Turns out that’s enough.  This is a movie, after all — probably the crowd-pleasingest movie of the fall.

“Patti Cake$” — that’s Patricia’s rapper moniker — is a winning combination of rude/lewd grit and warm good feelings. Over the course of Geremy Jasper’s feature debut audiences will fall in love not only with Patti but with her weird and weirdly innocent collaborators.

Like the Pakistani-American Jerhi (Siddhartha Dahanajay),  during the day a lab-coated pharmacist’s assistant but at night a high-energy parody of a rapper.  Or Bastard Antichrist (Mamoudzou Athie), a dreadlocked freak with one blue eye, a covert recording studio in a hovel in the woods, and an electric guitar that can etch glass.

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94 minutes | No MPAA rating

If Harold and Lillian Michelson had been, say, an accountant and a waitress, the story of their long marriage would be compelling enough.

But as fate and luck would have it, these two East Coast natives found their calling in Hollywood. In a town filled with egos and eccentricities, they embodied the sort of rock-solid relationship that set a high bar on Tinseltown matrimony.

This unusual (yet amazingly down to earth) couple emerge as quiet heroes in Daniel Raim’s fascinating, informative and inspiring “Helen and Lillian: A Hollywood Love Story.”

Harold was a storyboard artist and later an art director and production designer. Lillian ran her own research library, amassing a vast collection of books on just about everything that could be used by filmmakers to research their projects.

As the years passed they raised three sons (one of them autistic) and became  touchstones of sorts for other movie folk. They were decent, kind, hard-working and unbelievably talented.

“You felt you were with the best of Hollywood as it can be as a lifestyle,” said one colleague. (That explains why the makers of the animated “Shrek” based the characters of the king and queen on the Michelsons.)

Harold went from advertising art to movie storyboarding with Cecille B. DeMille’s “The Ten Commandments.”  In filmed interviews (he died a decade ago) Harold says he never met DeMille. He just looked at the script, made pen and charcoal drawings of what each shot might look like on the screen, and sent them up the chain of command.

Nevertheless, when you compare the finished film with Harold’s drawings you realize that DeMille and Co. were pretty much copying what Harold had given them, right down to the type of camera lens required for a specific shot.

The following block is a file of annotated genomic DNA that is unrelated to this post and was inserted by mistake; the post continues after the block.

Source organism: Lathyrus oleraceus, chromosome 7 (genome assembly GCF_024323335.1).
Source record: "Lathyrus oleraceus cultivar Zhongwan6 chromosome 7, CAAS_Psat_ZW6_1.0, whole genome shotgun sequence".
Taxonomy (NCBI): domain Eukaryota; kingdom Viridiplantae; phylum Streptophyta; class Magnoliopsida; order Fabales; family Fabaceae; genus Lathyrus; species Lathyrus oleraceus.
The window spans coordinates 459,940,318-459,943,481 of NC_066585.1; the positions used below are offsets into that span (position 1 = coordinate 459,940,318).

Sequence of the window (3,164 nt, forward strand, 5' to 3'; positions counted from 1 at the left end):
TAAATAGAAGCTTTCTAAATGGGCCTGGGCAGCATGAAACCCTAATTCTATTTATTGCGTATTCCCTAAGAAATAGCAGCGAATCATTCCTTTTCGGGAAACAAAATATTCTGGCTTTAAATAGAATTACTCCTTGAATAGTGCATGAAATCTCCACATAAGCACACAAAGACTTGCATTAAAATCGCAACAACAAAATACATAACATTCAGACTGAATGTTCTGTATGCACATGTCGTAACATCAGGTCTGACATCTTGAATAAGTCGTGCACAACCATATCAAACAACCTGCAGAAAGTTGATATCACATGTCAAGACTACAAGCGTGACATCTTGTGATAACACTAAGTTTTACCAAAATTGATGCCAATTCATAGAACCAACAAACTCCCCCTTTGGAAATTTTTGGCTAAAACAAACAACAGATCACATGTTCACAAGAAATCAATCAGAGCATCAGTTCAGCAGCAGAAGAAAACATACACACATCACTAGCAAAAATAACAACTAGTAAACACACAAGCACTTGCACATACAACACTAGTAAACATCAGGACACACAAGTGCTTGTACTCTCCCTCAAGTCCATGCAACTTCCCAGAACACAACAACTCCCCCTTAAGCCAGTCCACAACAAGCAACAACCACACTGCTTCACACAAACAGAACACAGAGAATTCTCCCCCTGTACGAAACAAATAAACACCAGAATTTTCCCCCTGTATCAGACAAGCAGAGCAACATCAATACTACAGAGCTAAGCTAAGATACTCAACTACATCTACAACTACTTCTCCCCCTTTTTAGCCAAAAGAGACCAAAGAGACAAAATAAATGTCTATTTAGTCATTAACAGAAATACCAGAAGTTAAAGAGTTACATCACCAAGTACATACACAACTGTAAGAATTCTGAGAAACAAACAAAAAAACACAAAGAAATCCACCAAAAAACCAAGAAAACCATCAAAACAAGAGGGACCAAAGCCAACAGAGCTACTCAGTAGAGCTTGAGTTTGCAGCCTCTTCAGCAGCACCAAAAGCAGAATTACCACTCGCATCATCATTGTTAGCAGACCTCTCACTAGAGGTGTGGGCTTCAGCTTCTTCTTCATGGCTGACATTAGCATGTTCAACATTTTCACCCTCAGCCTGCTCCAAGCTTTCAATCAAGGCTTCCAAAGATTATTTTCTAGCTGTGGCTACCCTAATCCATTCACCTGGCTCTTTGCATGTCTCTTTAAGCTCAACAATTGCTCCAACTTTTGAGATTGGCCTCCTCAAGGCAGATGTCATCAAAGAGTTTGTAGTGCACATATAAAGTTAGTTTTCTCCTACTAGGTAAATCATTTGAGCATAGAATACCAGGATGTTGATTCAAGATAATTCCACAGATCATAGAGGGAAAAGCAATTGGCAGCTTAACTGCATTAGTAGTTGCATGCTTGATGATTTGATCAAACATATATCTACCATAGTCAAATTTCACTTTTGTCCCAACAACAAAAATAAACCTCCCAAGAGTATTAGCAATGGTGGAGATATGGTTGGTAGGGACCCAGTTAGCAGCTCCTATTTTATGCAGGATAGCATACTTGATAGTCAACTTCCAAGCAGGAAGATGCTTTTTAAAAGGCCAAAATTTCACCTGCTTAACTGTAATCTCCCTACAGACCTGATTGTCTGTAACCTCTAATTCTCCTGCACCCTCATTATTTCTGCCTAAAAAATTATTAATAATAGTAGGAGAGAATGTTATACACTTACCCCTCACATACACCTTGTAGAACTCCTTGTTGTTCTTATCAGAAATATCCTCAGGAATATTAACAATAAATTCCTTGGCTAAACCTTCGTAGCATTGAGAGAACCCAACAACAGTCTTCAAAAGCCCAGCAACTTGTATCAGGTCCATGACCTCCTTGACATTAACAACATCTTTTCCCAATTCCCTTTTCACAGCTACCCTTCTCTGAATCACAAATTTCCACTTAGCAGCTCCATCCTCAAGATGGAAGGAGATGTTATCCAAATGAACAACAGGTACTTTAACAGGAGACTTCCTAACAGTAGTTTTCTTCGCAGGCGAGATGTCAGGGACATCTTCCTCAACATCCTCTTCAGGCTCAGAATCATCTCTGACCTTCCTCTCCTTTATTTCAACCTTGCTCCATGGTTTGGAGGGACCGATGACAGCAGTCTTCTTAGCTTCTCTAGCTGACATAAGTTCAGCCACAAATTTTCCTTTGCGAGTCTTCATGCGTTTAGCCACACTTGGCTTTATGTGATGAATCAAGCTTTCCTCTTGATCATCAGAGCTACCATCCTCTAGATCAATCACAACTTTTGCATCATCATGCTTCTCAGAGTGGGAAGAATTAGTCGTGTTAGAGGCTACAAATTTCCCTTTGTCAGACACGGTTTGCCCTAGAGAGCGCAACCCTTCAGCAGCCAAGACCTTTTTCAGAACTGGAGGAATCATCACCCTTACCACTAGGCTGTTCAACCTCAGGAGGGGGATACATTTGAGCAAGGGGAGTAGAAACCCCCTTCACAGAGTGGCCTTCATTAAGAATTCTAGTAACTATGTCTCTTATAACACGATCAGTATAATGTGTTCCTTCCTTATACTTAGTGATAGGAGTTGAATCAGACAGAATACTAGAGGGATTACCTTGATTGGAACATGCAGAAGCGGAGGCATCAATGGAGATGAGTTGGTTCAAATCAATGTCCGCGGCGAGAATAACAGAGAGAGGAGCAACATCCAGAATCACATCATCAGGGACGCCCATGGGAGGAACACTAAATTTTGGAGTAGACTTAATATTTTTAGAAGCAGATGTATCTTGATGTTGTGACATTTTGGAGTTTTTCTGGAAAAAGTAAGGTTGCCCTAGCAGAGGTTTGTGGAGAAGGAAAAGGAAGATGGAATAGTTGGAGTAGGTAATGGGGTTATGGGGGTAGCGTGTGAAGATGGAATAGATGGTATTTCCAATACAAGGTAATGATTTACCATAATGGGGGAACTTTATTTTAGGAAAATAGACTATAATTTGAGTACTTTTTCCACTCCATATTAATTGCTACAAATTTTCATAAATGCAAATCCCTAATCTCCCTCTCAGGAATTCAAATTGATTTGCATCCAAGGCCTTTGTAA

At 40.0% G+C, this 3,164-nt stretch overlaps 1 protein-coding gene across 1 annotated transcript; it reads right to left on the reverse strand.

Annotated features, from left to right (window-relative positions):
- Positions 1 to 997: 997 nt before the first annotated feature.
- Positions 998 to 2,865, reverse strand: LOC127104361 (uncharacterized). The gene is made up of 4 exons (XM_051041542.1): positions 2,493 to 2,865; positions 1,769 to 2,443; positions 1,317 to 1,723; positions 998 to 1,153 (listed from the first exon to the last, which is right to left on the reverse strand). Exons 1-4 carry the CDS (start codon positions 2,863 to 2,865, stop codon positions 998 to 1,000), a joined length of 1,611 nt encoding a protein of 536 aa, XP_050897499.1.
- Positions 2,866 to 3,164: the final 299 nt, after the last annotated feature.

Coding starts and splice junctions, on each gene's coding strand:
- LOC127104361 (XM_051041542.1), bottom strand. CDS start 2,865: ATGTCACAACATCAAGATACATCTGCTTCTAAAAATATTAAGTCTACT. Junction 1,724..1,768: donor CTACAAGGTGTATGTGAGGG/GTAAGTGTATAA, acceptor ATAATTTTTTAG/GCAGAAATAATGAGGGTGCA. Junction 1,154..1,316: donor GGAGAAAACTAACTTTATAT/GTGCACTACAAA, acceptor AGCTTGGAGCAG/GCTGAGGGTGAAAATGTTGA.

Remember the famous shot in “The Graduate” in which a nervous Benjamin Braddock (Dustin Hoffman) is framed by the triangle of Mrs. Robinson’s (Anne Bancroft) thigh and calf?  That was Harold Michelson’s idea.

“The Graduate”

Also the sequence in which Benjamin dives into a swimming pool and surfaces to throw himself on a floating air mattress…which instantly becomes Mrs. Robinson on a hotel bed.

There’s a reason most movie storyboards go missing, says one Hollywood insider. No director wants to admit the best visual ideas in his film came from the storyboard artist.

Mel Brooks, for whom Harold storyboarded “Spaceballs,” recalled that his ideas were the difference between just OK and terrific. Harold produced “little goodies that made you look like a great filmmaker.”

Danny DeVito, a longtime friend and collaborator (and a producer of this doc), says of the process: “You’re directing through sketches.”

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Jeremy Renner, Gil Birmingham

“WIND RIVER” My rating: B

*113 minutes | MPAA rating: R

With his screenplays for “Sicario” and “Hell or High Water” Taylor Sheridan joined the ranks of our best storytellers of the contemporary American West.

He cements that reputation — though not without a couple of minor missteps — by writing and directing “Wind River.”

Set on the sprawling Wind River Indian Reservation in mountainous central Wyoming, this snowbound mystery is triggered by the death of an 18-year-old Arapaho girl. Apparently she ran for several miles barefoot through a blizzard before succumbing to sub-zero temperatures. But what — or who — was she running from?

Her body is discovered by Cory Lambert (Jeremy Renner), a hunter for the wildlife service whose job is to eliminate wolves, cougars and other predators dining on domestic livestock. Soon he’ll be tracking down two-legged predators.

On one level “Wind River” is a buddy movie pairing the woods-smart Cory with Florida-reared Jane Banner (Elizabeth Olsen), an FBI agent dispatched to investigate what appears to be a murder on tribal land. He knows every snowfield and ravine within hundreds of square miles; she shows up without so much as a pair of long johns.

But as seems always to be the case with a Sheridan film, just as important as the mystery is the milieu in which it’s set.

In this case it’s a world of natural beauty and aching poverty, dying traditions and doped-up  youth. Here white assumptions collide with Native American realities. Resentments and prejudices can surface at any time.

Renner’s Cory is the perfect guide through these conflicting cultures. Born nearby and as comfortable in a cowboy hat as a fur-lined parka, he’s divorced from an Arapaho woman with whom he has a young son. In short, he’s a man with one foot planted in the white world and the other in Indian country.

Sheridan’s screenplay provides plenty of thumbnail portraits of colorful characters. Continue Reading »

“DUNKIRK”  My rating: B

105 minutes  | MPAA rating: PG-13

Largely jettisoning character development and conventional exposition in favor of a you-are-there immersion, Christopher Nolan’s “Dunkirk” is clearly a descendent of “The Longest Day,” producer Darryl F. Zanuck’s massive 1962 recreation of the D-Day invasion.

It moves swiftly and explains little, weaving together three story lines in a chronologically jumbled narrative that covers a week’s worth of history as the British nation rallies to rescue more than 300,000 troops trapped by Germans on the French coast in the early years of World War II.